When you look across the whole day, there is still a sizable benefit to using a heat pump for space heating. (Space heaters that exceed the minimum of 8.2 HSPF will do somewhat better than shown here.)

Source: Presentation to Redwood Energy, February 2019

If your house is not well insulated, though, the story is different. If you live in a home with less insulation and thinner windows, a heat pump for space heating will not reduce emissions, even assuming a cleaner 2030 grid, as shown below. Instead, the best thing is to improve insulation first.

Source: Presentation to Redwood Energy, February 2019

To summarize, if you aim to reduce your heating emissions, a heat pump water heater is a clear win, as is a heat pump for space heating if your home is built to modern codes (i.e., is well insulated). Older homes need a better “building envelope” before switching to an electric heat pump for space heating will reduce emissions. Reducing a home’s heat loss is a good idea not only for reducing emissions but also for better resilience to energy outages.

There are a number of factors besides emissions that come into play when deciding on electric vs gas heat. They include cost, resilience to outages, home impact (e.g., air quality, noise), heater placement, and safety. See the videos linked to in this earlier blog post if you want to see real-life methane leaks from gas water heaters.

Even when considering only emissions, this post neglects not only the fugitive emissions of gas to the home but also the impact of any leaking refrigerant from the heat pump. (8) So this is not a complete picture. But I hope it provides more information about how heaters are evaluated and what might make sense for your home.

Two of our local utilities are offering significant incentives for heat pump water heaters. Silicon Valley Clean Energy (SVCE) information can be found here: https://www.svcleanenergy.org/water-heating, including a link to an informative buyers guide. Palo Alto Utilities has information here: http://cityofpaloalto.org/hpwh. PCE does not currently have an incentive for heat pump water heaters. (They are running a trial, which is fully enrolled.) However, they do have terrific incentives for EVs. Check it out here: https://www.peninsulacleanenergy.com/about-evs.

If you are interested in learning more about electrifying your home, on Thursday October 10, from 2-7pm, the City of Palo Alto Utilities is hosting the Bay Area Electrification Expo in coordination with local partners to provide hands-on education and resources for building professionals and area residents wanting to further reduce their carbon footprint. Stop by to learn more about the benefits and “how to’s” of electrifying space and water heating, transportation, and cooking.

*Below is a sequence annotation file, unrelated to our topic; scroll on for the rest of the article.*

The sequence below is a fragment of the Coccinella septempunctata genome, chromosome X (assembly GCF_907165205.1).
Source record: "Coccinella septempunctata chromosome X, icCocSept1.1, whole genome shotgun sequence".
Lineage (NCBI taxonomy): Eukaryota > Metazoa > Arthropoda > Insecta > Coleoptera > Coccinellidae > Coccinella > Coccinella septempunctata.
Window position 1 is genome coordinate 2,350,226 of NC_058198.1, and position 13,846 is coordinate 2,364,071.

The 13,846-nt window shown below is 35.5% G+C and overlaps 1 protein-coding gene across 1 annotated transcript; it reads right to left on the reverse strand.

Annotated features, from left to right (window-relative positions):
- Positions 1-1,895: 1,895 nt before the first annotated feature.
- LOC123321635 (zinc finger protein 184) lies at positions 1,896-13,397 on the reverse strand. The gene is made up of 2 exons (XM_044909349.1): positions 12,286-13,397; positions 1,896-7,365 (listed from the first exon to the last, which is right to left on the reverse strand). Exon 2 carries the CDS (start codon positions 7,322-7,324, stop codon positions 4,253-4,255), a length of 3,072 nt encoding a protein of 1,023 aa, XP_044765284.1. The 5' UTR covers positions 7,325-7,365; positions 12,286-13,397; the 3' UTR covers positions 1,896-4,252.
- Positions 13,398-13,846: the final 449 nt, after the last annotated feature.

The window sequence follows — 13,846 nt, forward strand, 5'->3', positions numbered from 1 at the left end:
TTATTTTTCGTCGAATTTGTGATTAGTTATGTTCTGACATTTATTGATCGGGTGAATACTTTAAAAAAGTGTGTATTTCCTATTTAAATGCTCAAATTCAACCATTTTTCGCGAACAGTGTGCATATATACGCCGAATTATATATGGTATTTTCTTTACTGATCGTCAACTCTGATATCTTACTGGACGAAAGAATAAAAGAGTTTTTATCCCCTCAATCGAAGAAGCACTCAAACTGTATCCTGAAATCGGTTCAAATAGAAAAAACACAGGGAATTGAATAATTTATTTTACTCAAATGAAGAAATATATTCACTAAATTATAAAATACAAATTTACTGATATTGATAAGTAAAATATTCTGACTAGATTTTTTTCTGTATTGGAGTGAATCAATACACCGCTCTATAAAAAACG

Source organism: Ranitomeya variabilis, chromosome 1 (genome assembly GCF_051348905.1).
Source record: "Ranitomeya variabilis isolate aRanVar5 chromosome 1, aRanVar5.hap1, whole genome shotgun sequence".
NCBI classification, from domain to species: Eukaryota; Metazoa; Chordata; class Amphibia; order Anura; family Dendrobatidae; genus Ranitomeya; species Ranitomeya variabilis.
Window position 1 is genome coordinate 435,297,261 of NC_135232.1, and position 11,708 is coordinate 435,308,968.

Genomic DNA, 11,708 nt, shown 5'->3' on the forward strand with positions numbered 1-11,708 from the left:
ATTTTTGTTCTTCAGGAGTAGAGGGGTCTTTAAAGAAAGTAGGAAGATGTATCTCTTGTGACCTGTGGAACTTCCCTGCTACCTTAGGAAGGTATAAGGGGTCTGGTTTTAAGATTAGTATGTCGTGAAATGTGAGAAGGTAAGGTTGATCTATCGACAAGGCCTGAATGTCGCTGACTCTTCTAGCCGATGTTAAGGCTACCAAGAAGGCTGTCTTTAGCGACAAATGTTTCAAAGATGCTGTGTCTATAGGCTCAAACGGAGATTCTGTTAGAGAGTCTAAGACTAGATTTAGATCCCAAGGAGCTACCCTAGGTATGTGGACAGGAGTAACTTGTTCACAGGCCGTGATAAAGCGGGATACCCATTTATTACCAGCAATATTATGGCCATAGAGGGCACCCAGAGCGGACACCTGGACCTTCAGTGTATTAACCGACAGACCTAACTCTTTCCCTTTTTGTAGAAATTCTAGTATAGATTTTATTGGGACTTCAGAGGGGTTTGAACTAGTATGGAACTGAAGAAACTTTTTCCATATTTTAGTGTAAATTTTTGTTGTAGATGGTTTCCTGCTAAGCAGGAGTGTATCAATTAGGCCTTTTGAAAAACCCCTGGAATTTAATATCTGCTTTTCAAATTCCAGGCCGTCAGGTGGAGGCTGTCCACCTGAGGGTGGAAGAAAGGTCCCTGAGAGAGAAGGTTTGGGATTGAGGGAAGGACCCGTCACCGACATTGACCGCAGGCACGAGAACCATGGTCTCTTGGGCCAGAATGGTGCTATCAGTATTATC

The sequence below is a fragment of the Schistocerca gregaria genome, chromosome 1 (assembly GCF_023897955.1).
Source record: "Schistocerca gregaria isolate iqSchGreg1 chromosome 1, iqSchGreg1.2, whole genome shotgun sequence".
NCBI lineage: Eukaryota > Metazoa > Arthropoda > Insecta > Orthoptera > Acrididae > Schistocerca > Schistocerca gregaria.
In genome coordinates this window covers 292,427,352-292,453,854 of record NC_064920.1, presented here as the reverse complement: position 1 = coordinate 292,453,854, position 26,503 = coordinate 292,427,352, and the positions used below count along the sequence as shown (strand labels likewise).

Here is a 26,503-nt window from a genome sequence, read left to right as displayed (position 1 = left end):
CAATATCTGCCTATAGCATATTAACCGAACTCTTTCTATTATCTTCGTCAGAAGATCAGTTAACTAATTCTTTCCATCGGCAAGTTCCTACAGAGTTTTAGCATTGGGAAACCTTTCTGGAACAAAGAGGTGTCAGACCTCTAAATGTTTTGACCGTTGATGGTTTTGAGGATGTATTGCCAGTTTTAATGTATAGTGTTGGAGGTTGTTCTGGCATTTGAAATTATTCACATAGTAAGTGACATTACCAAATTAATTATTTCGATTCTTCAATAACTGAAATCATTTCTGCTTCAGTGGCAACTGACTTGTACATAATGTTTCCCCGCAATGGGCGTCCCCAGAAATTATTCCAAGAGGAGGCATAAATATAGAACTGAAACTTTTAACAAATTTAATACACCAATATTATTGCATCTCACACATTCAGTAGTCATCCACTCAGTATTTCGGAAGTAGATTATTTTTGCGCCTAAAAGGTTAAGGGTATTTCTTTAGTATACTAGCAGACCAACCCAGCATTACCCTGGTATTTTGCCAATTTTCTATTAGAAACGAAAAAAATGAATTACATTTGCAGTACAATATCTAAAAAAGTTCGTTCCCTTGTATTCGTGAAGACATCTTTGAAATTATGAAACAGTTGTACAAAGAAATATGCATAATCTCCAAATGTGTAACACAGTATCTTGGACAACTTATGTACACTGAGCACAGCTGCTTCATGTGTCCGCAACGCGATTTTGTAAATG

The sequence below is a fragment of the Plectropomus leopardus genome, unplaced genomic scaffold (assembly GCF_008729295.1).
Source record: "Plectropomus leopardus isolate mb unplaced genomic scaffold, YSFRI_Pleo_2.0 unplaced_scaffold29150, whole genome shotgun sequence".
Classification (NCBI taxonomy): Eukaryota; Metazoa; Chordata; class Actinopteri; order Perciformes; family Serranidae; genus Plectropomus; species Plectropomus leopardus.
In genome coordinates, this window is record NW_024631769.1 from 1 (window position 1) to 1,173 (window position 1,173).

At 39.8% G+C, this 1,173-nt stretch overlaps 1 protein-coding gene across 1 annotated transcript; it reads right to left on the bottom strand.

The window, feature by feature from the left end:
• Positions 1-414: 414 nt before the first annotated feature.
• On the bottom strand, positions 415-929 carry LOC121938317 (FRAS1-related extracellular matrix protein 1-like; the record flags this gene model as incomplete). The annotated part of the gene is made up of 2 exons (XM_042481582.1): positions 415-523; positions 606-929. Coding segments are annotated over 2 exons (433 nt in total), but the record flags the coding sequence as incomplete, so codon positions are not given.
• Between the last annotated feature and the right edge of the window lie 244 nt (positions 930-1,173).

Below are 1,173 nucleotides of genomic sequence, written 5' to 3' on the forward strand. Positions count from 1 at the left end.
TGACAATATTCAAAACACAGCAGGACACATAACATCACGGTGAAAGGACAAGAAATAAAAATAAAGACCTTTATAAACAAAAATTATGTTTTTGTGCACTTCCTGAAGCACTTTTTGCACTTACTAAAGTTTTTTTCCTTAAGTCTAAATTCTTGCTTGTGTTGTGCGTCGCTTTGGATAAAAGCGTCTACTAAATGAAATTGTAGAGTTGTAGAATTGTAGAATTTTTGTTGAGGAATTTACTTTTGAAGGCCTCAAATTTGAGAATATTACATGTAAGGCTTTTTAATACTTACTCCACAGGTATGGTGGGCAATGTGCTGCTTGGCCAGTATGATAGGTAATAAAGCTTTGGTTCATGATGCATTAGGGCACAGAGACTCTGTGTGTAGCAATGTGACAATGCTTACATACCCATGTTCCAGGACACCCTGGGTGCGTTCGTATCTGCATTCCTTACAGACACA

Thank you to Martha Brook and to representatives from the local utilities for reviewing and giving feedback on this post.

Notes and References

1. This data point comes from slide 4 of this presentation by Martha Brook at the CEC.

2. That is not the case for electricity. Because Palo Alto has so much commercial space, over 80% of our electric load is from commercial use(!)

3. The June 2018 presentation at the CEC (part of a larger workshop) is here, about 26 minutes in. The February 2019 presentation at Redwood Energy is here. All information for the June 2018 CEC workshop can be found here.

4. This chart and others in this post reflect the actual grid mix rather than our portfolio mix, which is much cleaner. If we were to adopt a model where we use a cleaner portion of the grid, then others would have to use a dirtier portion of the grid. And (a) they aren’t doing that, and (b) we don’t want them to do that because (c) it doesn’t match reality. We want electrification to be happening all over the state, regardless of the electric portfolio the various utilities maintain. Our own utilities’ zero-carbon contributions are to the grid as a whole, making it greener for everyone (thank you!). So I make the emission calculations in this post based on the grid mix, just as I hope others are doing in places with a less green electricity portfolio.

I should also note that this chart reflects average emissions and not marginal emissions.

5. Some videos that explain how heat pumps work can be found here and here.

6. This is for climate zone 3 (“CZ 3”) in a home built to the latest code (“2019 Std”), and it uses the 2019 emission intensity numbers shown in the earlier chart (“2019 GHG”). The “COP” or “Coefficient of Performance” of 3 is the ratio of heat energy output to electrical energy input (a somewhat less robust version of UEF).

7. That is true even when using the cleaner power of 2030, as shown below. The heater used in this case meets but does not exceed minimum federal standards, as required for this testing. (“HSPF” or “Heating Seasonal Performance Factor” is a seasonally averaged COP.) A more efficient heater would do better, but note that the red areas will stay red, given the multipliers in those squares.

Source: Presentation to Redwood Energy, February 2019

8. This slide (the right-hand side) shows how big an impact leaked refrigerant has on emissions when a home is electrified. The color-coding for these charts is: lightest blue: refrigerant leakage, green: plugs, dark blue: appliances, yellow: lights, tan: water heating, orange: cooling, medium blue: space heating. Our climate is probably somewhere between Sacramento and Los Angeles.

Source: June 2018 presentation at a CEC workshop

9. Some of you may be wondering why we don’t use gas-powered heat pumps. I should follow up on that. One thing to keep in mind is that heat pumps can air-condition as well, and I expect that when they are used for cooling, it makes the case for electric stronger. In addition, for new construction, there are some advantages to omitting the gas line entirely.

Current Climate Data (August 2019)

Global impacts, US impacts, CO2 metric, Climate dashboard (2018)